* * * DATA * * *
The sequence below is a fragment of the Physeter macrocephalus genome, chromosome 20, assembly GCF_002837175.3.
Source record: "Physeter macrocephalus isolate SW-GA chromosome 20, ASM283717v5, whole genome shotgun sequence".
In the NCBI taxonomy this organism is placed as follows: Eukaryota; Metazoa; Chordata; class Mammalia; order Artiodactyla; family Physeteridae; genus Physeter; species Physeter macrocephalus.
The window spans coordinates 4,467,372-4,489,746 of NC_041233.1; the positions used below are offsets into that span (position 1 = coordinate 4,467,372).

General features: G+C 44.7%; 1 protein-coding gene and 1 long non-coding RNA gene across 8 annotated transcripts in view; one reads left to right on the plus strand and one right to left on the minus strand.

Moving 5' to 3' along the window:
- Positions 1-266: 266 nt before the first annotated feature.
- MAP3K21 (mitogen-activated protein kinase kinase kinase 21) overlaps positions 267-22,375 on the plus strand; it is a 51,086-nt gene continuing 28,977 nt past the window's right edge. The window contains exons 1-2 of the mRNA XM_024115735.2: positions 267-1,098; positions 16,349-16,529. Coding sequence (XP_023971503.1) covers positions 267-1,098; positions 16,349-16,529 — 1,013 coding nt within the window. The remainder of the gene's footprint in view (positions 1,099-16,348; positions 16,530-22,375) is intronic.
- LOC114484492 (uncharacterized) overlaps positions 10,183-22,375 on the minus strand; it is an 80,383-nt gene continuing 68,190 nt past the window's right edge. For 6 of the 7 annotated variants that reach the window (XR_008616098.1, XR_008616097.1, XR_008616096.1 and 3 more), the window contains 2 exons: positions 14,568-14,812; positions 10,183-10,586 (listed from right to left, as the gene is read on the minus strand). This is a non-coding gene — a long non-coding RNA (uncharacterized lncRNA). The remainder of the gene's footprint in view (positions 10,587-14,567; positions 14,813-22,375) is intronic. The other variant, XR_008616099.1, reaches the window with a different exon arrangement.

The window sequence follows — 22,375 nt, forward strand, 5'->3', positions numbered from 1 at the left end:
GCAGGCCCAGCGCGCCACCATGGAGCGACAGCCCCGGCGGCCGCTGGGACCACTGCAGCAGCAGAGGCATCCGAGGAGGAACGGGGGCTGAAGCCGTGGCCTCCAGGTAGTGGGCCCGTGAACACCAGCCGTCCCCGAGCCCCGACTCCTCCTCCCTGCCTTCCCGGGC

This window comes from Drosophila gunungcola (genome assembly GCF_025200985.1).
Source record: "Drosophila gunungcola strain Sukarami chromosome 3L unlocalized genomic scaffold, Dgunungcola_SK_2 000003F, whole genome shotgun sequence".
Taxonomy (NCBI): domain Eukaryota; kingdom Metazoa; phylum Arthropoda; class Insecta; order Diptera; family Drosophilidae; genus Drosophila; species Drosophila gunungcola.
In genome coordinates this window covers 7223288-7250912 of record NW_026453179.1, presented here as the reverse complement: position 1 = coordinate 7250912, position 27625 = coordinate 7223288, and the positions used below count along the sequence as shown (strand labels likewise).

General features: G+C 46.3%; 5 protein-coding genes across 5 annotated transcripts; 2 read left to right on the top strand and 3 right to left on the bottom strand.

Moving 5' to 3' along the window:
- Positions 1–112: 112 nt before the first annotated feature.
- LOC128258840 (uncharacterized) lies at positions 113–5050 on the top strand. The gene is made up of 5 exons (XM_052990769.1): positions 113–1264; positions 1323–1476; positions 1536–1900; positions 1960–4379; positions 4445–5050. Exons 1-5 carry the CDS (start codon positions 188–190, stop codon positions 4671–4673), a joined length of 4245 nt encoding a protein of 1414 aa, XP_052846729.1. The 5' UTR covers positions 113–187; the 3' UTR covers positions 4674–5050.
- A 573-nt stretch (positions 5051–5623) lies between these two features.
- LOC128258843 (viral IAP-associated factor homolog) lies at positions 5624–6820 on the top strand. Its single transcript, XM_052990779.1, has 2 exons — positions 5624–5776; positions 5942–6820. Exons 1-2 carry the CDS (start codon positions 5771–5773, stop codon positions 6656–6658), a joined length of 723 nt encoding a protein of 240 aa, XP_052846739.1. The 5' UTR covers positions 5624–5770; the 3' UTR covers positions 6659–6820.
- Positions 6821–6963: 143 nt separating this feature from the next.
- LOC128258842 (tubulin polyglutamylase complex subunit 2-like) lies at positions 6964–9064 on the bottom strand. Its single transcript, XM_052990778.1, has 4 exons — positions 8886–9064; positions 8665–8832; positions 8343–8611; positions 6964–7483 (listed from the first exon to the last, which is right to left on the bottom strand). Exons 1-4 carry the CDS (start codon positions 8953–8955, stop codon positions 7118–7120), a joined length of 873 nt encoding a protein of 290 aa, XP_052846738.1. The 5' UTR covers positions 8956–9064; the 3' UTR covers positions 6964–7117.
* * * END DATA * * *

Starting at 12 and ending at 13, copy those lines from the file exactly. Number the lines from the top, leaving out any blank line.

This window comes from Drosophila gunungcola (genome assembly GCF_025200985.1).
Source record: "Drosophila gunungcola strain Sukarami chromosome 3L unlocalized genomic scaffold, Dgunungcola_SK_2 000003F, whole genome shotgun sequence".